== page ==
|CfA2 Great Wall (Coma Wall, Great Wall, Northern Great Wall, Great Northern Wall, CfA Great Wall)||1989||z=0.03058||251Mpc long
||This was the first super-large large-scale structure or pseudo-structure in the universe to be discovered. The CfA Homunculus lies at the heart of the Great Wall, and the Coma Supercluster forms most of the homunculus structure. The Coma Cluster lies at the core.|
|Sloan Great Wall (SDSS Great Wall)||2003||z=0.07804||433Mpc long||This was the largest known galaxy filament to be discovered, until it was eclipsed by the Hercules–Corona Borealis Great Wall found ten years later.|
|Sculptor Wall (Southern Great Wall, Great Southern Wall, Southern Wall)||8000 km/s long
5000 km/s wide
1000 km/s deep
(in redshift space dimensions)
|The Sculptor Wall is "parallel" to the Fornax Wall and "perpendicular" to the Grus Wall.|
|Grus Wall||The Grus Wall is "perpendicular" to the Fornax and Sculptor Walls.|
|Fornax Wall||The Fornax Cluster is part of this wall. The wall is "parallel" to the Sculptor Wall and "perpendicular" to the Grus Wall.|
|Hercules–Corona Borealis Great Wall||2013||z≈2||3 Gpc long,
150 000 km/s deep
(in redshift space)
|The largest known structure in the universe. This is also the first time since 1991 that a galaxy filament/great wall held the record as the largest known structure in the universe.|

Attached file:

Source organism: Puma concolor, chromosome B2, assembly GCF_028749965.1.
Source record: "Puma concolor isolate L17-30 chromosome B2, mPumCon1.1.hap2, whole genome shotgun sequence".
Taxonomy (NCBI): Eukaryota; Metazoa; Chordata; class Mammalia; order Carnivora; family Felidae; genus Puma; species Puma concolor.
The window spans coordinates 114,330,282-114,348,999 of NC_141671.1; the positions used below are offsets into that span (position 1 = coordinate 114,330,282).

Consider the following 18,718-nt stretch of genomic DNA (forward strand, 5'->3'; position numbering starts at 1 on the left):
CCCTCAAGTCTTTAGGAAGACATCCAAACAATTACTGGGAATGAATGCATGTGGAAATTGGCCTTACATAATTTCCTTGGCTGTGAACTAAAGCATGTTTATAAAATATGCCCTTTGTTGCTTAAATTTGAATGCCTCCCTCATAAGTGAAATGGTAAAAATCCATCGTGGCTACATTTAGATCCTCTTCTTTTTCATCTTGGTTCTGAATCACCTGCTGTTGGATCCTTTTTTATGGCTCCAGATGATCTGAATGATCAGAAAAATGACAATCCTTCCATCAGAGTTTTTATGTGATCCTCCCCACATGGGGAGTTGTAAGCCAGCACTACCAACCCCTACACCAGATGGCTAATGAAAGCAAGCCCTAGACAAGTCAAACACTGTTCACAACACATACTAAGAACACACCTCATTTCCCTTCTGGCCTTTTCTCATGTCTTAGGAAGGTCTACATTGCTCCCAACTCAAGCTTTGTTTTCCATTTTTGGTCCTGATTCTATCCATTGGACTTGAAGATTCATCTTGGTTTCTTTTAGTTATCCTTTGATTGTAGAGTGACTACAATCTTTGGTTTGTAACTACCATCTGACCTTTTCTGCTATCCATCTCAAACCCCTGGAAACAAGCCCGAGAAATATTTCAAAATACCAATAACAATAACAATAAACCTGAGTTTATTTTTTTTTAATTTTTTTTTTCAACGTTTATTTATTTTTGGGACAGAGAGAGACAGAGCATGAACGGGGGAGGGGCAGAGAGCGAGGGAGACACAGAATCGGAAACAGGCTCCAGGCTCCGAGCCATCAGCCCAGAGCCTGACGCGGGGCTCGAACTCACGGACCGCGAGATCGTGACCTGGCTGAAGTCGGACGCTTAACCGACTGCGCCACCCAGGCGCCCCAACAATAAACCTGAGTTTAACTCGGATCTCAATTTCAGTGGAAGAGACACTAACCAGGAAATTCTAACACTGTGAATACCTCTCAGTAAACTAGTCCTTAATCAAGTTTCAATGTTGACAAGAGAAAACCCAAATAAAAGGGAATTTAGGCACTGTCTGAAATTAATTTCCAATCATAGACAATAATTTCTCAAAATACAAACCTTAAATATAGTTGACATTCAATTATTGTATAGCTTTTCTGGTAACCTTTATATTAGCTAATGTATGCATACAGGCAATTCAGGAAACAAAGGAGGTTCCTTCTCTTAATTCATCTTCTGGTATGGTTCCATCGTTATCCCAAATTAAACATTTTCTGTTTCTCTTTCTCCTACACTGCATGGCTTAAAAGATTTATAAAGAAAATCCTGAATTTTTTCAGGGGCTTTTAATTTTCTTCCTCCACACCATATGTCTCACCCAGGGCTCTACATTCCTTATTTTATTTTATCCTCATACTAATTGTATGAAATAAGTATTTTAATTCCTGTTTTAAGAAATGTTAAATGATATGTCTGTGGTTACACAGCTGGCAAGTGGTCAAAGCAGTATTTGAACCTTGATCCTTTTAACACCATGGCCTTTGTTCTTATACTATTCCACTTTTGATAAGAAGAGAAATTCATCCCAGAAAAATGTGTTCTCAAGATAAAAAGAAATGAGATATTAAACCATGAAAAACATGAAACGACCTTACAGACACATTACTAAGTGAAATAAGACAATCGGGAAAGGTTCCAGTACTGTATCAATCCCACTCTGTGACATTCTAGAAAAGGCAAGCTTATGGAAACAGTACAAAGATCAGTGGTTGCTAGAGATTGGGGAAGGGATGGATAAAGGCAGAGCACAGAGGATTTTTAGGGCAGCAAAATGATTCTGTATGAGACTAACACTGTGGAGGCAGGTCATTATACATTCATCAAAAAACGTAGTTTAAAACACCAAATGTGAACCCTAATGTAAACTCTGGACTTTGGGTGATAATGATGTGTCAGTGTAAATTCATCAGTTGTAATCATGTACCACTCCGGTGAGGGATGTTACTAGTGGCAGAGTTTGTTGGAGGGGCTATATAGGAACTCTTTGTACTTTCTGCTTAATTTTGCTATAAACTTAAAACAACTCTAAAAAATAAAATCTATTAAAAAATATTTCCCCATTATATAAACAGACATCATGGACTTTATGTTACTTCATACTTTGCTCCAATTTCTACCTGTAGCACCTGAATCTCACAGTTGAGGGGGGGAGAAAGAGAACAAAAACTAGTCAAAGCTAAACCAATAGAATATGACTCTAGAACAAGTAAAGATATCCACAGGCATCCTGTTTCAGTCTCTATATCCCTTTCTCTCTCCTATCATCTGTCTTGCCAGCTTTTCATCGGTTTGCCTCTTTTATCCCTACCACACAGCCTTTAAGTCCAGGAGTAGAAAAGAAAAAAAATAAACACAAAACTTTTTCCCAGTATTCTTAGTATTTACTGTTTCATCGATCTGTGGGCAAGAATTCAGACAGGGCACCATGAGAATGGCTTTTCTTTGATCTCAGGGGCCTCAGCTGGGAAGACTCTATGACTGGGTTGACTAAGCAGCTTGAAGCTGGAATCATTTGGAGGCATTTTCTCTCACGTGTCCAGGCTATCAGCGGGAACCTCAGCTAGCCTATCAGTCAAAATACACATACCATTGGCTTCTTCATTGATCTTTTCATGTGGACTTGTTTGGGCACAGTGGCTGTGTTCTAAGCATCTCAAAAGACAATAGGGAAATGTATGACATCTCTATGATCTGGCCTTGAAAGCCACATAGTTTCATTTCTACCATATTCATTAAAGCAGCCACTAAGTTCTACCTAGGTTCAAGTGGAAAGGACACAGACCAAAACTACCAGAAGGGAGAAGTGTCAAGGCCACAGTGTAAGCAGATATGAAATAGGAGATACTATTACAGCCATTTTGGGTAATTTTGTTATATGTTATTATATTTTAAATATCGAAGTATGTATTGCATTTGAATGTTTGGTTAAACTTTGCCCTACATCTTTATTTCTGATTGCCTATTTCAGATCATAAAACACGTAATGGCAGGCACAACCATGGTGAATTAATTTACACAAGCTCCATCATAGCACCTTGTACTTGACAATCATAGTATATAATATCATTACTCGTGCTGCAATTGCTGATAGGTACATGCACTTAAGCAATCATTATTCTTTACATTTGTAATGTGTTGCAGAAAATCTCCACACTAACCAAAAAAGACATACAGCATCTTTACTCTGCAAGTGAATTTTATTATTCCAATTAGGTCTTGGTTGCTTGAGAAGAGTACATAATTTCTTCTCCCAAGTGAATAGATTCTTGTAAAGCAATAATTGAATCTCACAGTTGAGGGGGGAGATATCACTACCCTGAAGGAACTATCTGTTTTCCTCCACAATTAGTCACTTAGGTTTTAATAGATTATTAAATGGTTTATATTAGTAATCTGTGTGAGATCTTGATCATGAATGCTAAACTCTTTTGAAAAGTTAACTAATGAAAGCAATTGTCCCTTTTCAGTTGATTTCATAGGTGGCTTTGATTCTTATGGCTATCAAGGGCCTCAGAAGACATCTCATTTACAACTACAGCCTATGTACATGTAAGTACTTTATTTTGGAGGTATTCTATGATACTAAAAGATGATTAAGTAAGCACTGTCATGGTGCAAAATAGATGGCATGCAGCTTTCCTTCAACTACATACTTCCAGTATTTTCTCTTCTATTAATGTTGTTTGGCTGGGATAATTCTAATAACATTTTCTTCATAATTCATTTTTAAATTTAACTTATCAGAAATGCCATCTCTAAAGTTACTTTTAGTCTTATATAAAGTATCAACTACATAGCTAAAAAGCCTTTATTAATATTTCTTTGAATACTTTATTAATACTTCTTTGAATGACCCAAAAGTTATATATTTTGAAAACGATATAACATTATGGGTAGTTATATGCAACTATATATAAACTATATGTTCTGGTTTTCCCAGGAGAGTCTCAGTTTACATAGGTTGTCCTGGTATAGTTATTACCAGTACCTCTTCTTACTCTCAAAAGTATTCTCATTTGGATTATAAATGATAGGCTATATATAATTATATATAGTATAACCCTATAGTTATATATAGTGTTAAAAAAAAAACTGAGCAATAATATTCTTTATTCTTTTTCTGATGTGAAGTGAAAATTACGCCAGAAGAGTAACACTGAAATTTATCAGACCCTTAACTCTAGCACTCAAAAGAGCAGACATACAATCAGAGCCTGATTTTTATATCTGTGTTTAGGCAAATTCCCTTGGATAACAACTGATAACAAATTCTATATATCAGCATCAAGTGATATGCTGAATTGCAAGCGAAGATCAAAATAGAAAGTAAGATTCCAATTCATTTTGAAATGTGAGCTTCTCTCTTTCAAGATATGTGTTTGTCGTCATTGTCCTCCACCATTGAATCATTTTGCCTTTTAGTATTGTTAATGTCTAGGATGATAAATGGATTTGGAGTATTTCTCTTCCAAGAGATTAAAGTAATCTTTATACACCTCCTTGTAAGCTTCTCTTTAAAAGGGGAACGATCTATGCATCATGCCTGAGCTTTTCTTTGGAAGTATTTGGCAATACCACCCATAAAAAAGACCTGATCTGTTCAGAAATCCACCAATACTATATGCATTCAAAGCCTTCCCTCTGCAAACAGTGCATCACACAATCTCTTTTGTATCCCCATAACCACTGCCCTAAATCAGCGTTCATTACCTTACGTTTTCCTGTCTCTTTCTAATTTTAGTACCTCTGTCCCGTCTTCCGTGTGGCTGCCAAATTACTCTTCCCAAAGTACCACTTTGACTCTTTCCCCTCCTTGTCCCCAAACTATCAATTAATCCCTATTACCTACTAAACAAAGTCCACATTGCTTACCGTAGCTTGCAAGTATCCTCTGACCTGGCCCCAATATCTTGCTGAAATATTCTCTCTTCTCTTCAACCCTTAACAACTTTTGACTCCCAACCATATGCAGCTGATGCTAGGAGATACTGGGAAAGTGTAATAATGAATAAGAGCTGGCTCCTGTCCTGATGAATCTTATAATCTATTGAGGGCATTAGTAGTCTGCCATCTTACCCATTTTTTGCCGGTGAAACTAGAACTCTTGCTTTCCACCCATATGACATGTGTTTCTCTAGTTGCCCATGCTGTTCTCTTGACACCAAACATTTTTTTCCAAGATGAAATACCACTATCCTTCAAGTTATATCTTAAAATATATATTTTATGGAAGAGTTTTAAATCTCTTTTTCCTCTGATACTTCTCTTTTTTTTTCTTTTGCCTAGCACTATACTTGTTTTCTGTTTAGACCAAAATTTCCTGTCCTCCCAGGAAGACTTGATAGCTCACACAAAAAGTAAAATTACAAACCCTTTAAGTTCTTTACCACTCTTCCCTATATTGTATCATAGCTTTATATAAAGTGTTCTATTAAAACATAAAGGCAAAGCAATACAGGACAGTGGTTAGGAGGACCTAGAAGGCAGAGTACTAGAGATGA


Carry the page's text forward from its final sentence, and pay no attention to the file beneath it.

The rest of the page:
- A "Centaurus Great Wall" (or "Fornax Great Wall" or "Virgo Great Wall") has been proposed, which would include the Fornax Wall as a portion of it (visually created by the Zone of Avoidance) along with the Centaurus Supercluster and the Virgo Supercluster also known as our Local Supercluster within which the Milky Way galaxy is located (implying this to be the Local Great Wall).
- A wall was proposed to be the physical embodiment of the Great Attractor, with the Norma Cluster as part of it. It is sometimes referred to as the Great Attractor Wall or Norma Wall. This suggestion was superseded by the proposal of a supercluster, Laniakea, that would encompass the Great Attractor, Virgo Supercluster, Hydra-Centaurus Superclusters.
- A wall was proposed in 2000 to lie at z=1.47 in the vicinity of radio galaxy B3 0003+387.
- A wall was proposed in 2000 to lie at z=0.559 in the northern Hubble Deep Field (HDF North).
Map of nearest galaxy wallsEdit
Large Quasar GroupsEdit
||It was the largest known structure in the universe from 1991 to 2011, until U1.11's discovery.|
||Was the largest known structure in the universe for a few months, until Huge-LQG's discovery.|
||It was the largest structure known in the universe, until the discovery of the Hercules–Corona Borealis Great Wall found one year later.|
|Pisces–Cetus Supercluster Complex||1987||1 billion ly wide,
150 million ly deep
|Contains Virgo Supercluster and Local Group|
Maps of large-scale distributionEdit
The universe within 1 billion light-years (307 Mpc) of Earth, showing local superclusters forming filaments and voids